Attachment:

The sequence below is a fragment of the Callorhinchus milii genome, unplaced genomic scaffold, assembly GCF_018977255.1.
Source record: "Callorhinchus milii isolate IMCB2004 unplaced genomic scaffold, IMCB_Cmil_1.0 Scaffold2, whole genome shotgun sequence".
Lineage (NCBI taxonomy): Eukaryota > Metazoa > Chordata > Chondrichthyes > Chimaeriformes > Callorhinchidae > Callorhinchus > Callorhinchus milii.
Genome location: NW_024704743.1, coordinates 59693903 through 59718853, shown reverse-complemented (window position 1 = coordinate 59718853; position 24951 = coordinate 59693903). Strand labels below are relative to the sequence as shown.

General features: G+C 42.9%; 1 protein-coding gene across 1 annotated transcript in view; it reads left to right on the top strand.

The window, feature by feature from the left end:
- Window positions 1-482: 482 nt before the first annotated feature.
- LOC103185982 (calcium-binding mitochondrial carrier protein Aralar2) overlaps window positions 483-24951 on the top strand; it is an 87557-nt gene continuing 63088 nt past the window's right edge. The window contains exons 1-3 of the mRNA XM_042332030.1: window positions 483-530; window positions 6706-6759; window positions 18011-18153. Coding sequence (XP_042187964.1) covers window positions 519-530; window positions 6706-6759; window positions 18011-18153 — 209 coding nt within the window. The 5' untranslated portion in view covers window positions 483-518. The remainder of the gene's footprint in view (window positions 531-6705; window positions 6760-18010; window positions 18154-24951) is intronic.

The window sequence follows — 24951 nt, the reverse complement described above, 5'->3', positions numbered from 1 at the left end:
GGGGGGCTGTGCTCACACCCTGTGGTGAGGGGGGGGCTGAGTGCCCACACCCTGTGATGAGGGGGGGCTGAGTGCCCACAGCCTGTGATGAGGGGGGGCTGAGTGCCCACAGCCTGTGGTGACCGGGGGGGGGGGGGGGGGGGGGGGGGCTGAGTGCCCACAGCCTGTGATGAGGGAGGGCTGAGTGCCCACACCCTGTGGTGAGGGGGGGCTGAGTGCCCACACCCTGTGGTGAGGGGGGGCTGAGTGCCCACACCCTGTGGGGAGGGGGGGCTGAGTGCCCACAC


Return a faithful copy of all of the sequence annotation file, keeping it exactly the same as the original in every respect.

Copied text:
The sequence below is a fragment of the Callorhinchus milii genome, unplaced genomic scaffold, assembly GCF_018977255.1.
Source record: "Callorhinchus milii isolate IMCB2004 unplaced genomic scaffold, IMCB_Cmil_1.0 Scaffold2, whole genome shotgun sequence".
Lineage (NCBI taxonomy): Eukaryota > Metazoa > Chordata > Chondrichthyes > Chimaeriformes > Callorhinchidae > Callorhinchus > Callorhinchus milii.
Genome location: NW_024704743.1, coordinates 59693903 through 59718853, shown reverse-complemented (window position 1 = coordinate 59718853; position 24951 = coordinate 59693903). Strand labels below are relative to the sequence as shown.

General features: G+C 42.9%; 1 protein-coding gene across 1 annotated transcript in view; it reads left to right on the top strand.

The window, feature by feature from the left end:
- Window positions 1-482: 482 nt before the first annotated feature.
- LOC103185982 (calcium-binding mitochondrial carrier protein Aralar2) overlaps window positions 483-24951 on the top strand; it is an 87557-nt gene continuing 63088 nt past the window's right edge. The window contains exons 1-3 of the mRNA XM_042332030.1: window positions 483-530; window positions 6706-6759; window positions 18011-18153. Coding sequence (XP_042187964.1) covers window positions 519-530; window positions 6706-6759; window positions 18011-18153 — 209 coding nt within the window. The 5' untranslated portion in view covers window positions 483-518. The remainder of the gene's footprint in view (window positions 531-6705; window positions 6760-18010; window positions 18154-24951) is intronic.

The window sequence follows — 24951 nt, the reverse complement described above, 5'->3', positions numbered from 1 at the left end:
GGGGGGCTGTGCTCACACCCTGTGGTGAGGGGGGGGCTGAGTGCCCACACCCTGTGATGAGGGGGGGCTGAGTGCCCACAGCCTGTGATGAGGGGGGGCTGAGTGCCCACAGCCTGTGGTGACCGGGGGGGGGGGGGGGGGGGGGGGGGCTGAGTGCCCACAGCCTGTGATGAGGGAGGGCTGAGTGCCCACACCCTGTGGTGAGGGGGGGCTGAGTGCCCACACCCTGTGGTGAGGGGGGGCTGAGTGCCCACACCCTGTGGGGAGGGGGGGCTGAGTGCCCACAC